LMPD issues plea for community to lock cars, secure guns in wake of recent violence
LOUISVILLE, Ky. (WAVE) - Louisville Metro Police don’t want your vehicle or gun used in the metro’s next homicide or shooting. That’s why the department has issued an urgent call to the community to keep their cars locked up, which could combat recent trends of violence.
“I’m here today to plea for your help,” Lt. Emily McKinley, commander of LMPD’s Homicide Unit, said while opening up Thursday’s press conference. “Our officers, detectives and community members have been overwhelmed with the violence that has occurred over the last few weeks.”
So far this year, LMPD has received reports of 47 homicides and 113 shootings. Last year at this time, there were 39 homicides and 135 shootings, according to McKinley.
Many of the recent reports have been drive-by shootings, according to McKinley, perpetrated by stolen vehicles and occupied by young adults and juvenile suspects. The vehicles were stolen from nearly every neighborhood in the community and in some cases, the weapons used in the shootings were found inside of the vehicles.
That was the case with a shooting on Sunday in the 700 block of Roselane Court. Shots were fired from a vehicle driving by, according to police, striking a man walking on the street. Though his name hasn’t been released, McKinley said he was a young father who had just returned from visiting his newborn twins at the hospital. He’s now fighting for his life at University Hospital, last listed in critical condition.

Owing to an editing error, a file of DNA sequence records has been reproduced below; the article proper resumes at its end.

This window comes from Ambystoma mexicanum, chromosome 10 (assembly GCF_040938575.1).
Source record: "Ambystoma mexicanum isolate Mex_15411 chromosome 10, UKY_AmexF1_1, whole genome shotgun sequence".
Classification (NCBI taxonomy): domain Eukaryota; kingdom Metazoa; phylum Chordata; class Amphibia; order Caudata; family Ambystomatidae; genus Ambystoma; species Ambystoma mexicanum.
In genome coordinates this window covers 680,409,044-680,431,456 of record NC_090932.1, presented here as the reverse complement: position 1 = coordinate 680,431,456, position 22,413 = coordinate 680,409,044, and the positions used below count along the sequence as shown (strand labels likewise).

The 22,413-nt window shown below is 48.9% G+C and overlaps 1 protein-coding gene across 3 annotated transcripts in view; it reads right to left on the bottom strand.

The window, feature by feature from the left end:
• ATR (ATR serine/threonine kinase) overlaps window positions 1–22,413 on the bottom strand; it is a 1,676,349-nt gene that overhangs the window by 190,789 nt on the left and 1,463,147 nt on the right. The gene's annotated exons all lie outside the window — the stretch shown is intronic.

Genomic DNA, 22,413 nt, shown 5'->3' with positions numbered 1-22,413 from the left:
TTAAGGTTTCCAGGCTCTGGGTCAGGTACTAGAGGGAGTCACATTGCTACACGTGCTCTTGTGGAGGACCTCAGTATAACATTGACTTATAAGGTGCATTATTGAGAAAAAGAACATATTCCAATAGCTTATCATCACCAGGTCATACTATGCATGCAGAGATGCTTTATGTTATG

As a result of police work, the vehicle was located later that evening and police found three suspects. Police said they were 14, 15 and 17 years old, though their names have not been released due to their age.
“They were all armed and they were eventually arrested for that shooting,” McKinley said.
Whether this incident, or others, were random is still under investigation, though McKinley said they don’t currently have a reason why anyone would target him.
More shootings followed, many of which police believe involve stolen vehicles. McKinley referenced a shooting early Tuesday in a liquor store parking lot at 13th & Hill where three people were injured. Police said the vehicles which were stolen were unlocked, left running or taken with the keys in the vehicle. Several cars also contained unsecured guns, according to McKinley.
“We want to emphasize the importance of locking your cars, securing your weapons and being aware of your surroundings,” McKinley said. “We’ve done this several times through PSAs and on social media posts, but we’re still seeing these things happen.”
Additionally, McKinley advised parents to be aware of what teens are posting on social media. If posts contain guns, gangs, threats or drugs, parents should take them as seriously as police do. When shooting occur, LMPD reviews the social media accounts of the suspects. Sometimes they uncover posts alluding to gangs or criminal activity, according to McKinley.
McKinley suggested many juveniles don’t have an outlet for their frustrations, which could lead them to pick up a gun.
“I do not want to notify another parent of the murder of their son or their daughter,” McKinley said.
LMPD is continuing to investigate a number of shootings in the metro, though community members have been urged to remain vigilant and aware of their surroundings. Anyone with information on any of the incidents can call the LMPD Anonymous Tip Line at 574-LMPD.
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